Thousands of workers at Marriott-owned hotels took to the streets in eight major U.S. cities, calling for higher wages, safety measures, and job security.
Nearly 8,000 housekeepers, bartenders, and other service workers walked off the job at 23 hotels in Detroit, Boston, San Diego, San Jose, Oakland, San Francisco, Maui, and Oahu, according to their labor union Unite Here.
Negotiations to renew labor contracts with the world’s largest hotel company stalled in September, as employees called for raises, a certain number of guaranteed work hours, more secure schedules, better sexual harassment protections, and pregnancy accommodations. Workers across the country voted to authorize a strike citing mounting frustration over the stalled negotiations.
After buying Starwood Hotels in 2016, including the Ritz-Carlton and Sheraton brands, Marriott operates more than 6,500 properties. The company is valued at about $49.4 billion, according to Forbes, and made $3.2 billion in profits in 2017 alone.
Union officials said that Marriott remains unwilling “to make meaningful progress on central issues,” so workers have decided to go on strike.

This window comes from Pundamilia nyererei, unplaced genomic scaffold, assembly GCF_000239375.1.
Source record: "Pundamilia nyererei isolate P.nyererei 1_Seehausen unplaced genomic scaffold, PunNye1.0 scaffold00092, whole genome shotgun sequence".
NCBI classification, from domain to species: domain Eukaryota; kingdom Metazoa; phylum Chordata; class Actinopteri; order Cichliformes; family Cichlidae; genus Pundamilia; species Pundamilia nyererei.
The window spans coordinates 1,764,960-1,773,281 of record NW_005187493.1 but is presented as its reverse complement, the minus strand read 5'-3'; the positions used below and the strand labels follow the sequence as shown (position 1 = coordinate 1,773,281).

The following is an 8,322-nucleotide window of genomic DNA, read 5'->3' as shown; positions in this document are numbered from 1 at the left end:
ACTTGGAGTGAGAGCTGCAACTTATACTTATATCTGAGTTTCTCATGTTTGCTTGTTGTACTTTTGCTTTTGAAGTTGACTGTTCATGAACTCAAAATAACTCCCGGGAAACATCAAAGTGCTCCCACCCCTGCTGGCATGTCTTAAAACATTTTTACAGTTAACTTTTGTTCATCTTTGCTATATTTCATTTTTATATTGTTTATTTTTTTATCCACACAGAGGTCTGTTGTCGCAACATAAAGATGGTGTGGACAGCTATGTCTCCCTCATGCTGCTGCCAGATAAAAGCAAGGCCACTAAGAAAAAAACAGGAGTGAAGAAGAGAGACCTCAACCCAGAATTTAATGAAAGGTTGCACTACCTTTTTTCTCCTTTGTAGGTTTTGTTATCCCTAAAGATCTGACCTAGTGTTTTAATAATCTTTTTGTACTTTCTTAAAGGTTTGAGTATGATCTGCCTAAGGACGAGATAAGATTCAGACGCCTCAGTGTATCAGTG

In response, Marriott said it is disappointed that workers resorted to a strike while the hotels remained open.
In Hawaii, guests are beginning to feel the impact, as the strike enters its fifth day. About 2,700 workers walked off the job at the Sheraton Waikiki, The Royal Hawaiian, Westin Moana Surfrider, Sheraton ?Princess Kaiulani and Sheraton Maui. Guests have made complaints of the strike disrupting their vacations, local media outlet Khon2 reported, from uncleaned rooms to no bar or food service. Some guests even complained that the picketing woke them up at early hours in the morning.
The Marriott strikes began last week, when about 1,500 hotel housekeepers, bartenders, and door attendants in Boston walked off the job at seven prominent Marriott-owned hotels.